(Host) Commentator Allen Gilbert is here to describe a high-tech genie that he’s afraid has escaped from its bottle.
(Gilbert) There’s a new feature on the web that frightens me. It’s an online search feature that, to my mind, represents a significant new level of invasion of privacy. Anyone, from any computer in the world, can connect to the web, navigate to a popular search engine site, type in your phone number, and within seconds obtain your name, address, and a road map to your house. The feature is available on the popular search site, google.com. And it works as simply as I’ve described. The feature also pulls up web references that contain the phone number for the person who is listed. If it’s a prominent person — such as a politician — there may be lots of references.
You might want to type in your own phone number and see what comes up. Maybe little will appear. In fact, nothing will appear if your phone number is unlisted. But chances are that you’ll see some “hits” — your address and the map that could show someone down the street or halfway around the world how to find your home. And if you belong to say, the local chamber of commerce, that might show up, too.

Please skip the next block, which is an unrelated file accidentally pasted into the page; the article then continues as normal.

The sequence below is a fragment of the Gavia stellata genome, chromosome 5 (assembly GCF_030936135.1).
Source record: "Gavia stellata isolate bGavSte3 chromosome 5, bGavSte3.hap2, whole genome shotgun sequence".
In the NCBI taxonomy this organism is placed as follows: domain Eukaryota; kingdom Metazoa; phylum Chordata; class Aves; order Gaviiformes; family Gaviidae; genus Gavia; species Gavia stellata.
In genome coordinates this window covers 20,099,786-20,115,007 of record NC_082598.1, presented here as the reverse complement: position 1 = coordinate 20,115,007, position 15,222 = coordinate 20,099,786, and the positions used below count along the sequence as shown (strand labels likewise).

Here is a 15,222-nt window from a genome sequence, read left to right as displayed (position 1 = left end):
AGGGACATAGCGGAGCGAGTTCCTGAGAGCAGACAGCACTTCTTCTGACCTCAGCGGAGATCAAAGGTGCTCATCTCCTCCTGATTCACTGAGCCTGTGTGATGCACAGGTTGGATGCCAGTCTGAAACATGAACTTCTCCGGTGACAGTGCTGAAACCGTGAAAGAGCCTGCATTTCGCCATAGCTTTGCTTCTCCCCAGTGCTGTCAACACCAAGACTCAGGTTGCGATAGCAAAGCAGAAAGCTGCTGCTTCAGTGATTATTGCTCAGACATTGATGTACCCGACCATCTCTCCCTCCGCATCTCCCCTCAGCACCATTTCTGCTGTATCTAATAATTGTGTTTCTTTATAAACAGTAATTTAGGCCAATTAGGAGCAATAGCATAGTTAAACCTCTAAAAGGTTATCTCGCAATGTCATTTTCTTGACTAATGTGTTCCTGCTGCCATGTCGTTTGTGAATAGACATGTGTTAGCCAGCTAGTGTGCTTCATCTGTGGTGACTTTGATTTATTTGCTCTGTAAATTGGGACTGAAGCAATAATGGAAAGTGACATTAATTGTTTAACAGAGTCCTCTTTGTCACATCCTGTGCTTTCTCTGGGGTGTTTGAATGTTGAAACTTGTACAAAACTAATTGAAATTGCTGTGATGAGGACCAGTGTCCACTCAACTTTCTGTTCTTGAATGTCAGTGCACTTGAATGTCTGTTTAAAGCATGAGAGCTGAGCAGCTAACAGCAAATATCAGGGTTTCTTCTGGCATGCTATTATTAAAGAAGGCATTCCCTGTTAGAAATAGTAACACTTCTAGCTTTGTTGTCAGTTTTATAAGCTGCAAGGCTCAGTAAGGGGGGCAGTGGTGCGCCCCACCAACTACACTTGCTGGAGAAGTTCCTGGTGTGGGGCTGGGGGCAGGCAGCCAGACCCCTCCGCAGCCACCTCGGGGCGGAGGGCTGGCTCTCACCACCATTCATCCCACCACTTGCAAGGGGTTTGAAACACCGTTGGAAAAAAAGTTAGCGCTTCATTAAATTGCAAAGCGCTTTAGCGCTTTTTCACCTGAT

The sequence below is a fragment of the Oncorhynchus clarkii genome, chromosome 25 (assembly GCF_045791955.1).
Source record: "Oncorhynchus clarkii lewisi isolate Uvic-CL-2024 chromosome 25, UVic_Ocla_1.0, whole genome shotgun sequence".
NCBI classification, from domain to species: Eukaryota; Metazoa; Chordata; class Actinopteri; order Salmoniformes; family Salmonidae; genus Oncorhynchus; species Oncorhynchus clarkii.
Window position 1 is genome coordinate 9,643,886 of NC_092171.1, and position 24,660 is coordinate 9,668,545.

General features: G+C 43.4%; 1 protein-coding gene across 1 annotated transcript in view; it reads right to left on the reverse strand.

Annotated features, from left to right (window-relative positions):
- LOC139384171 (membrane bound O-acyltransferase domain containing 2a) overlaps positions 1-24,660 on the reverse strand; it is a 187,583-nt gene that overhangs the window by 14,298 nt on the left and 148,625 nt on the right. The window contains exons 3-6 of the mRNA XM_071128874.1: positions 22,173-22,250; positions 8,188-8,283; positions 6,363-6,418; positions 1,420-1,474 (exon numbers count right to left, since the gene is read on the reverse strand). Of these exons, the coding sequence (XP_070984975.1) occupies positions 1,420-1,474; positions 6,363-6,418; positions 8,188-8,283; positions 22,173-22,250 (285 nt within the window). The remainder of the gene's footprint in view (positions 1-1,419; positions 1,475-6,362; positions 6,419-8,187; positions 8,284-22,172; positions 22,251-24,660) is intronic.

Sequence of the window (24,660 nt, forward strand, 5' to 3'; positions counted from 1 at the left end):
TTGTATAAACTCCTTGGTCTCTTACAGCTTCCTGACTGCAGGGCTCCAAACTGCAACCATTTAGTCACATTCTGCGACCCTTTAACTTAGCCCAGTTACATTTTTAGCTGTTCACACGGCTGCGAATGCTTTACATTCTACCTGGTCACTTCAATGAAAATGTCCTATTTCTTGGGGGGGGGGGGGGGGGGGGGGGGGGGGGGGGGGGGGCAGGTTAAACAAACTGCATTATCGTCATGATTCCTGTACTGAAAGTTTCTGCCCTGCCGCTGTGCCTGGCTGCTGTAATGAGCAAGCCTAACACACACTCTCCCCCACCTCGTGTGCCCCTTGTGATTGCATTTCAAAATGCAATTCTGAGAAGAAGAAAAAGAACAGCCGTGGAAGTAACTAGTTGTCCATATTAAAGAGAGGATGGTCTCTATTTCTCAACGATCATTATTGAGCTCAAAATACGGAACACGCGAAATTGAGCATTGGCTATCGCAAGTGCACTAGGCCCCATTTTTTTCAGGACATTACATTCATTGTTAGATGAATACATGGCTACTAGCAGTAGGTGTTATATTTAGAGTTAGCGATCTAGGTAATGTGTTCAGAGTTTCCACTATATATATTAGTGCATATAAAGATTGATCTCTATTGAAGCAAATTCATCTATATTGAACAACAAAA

You can block access to this search-by-phone feature in Google. If a search on your number is successful, click on the phone icon to the left of your name. Scroll to the paragraph that reads, “To have your residential or business phone and address information removed from the Google Phone Book, click here.” Then fill out the e-form that appears.
This combining of search features is sometimes called “concatenation.” Concatenation means to link things in a series. In this new high-tech example of concatenation, none of the individual features is new. The phone number look-up, the map, the search engine – they’ve all been available before, at different sites on the web. Google, however, has put them all together in one place, in one function. Linking them in this way makes the whole greater than the sum of the parts. And the speed of the web makes the chain that much more powerful.
Web-based concatenation is a high-tech Dr. Jekyll and Mr. Hyde. It’s great to know a friend’s phone number, enter it into Google, and get a map to his or her house — as well as to check up on whether the friend has been involved in something that’s listed on the web. On the other hand, it’s frightening to think that anyone, anywhere, can, for whatever reason, pinpoint exactly where you live and identify activities that you might be involved in.
This is the brave new world that we live in. While we enjoy greater access to information, our privacy – at least as we’ve known it – can easily be invaded. The genie is out of the bottle, and it’s looking for the next link.
This is Allen Gilbert.
Allen Gilbert of Worcester is a writer and parent who is active in education issues.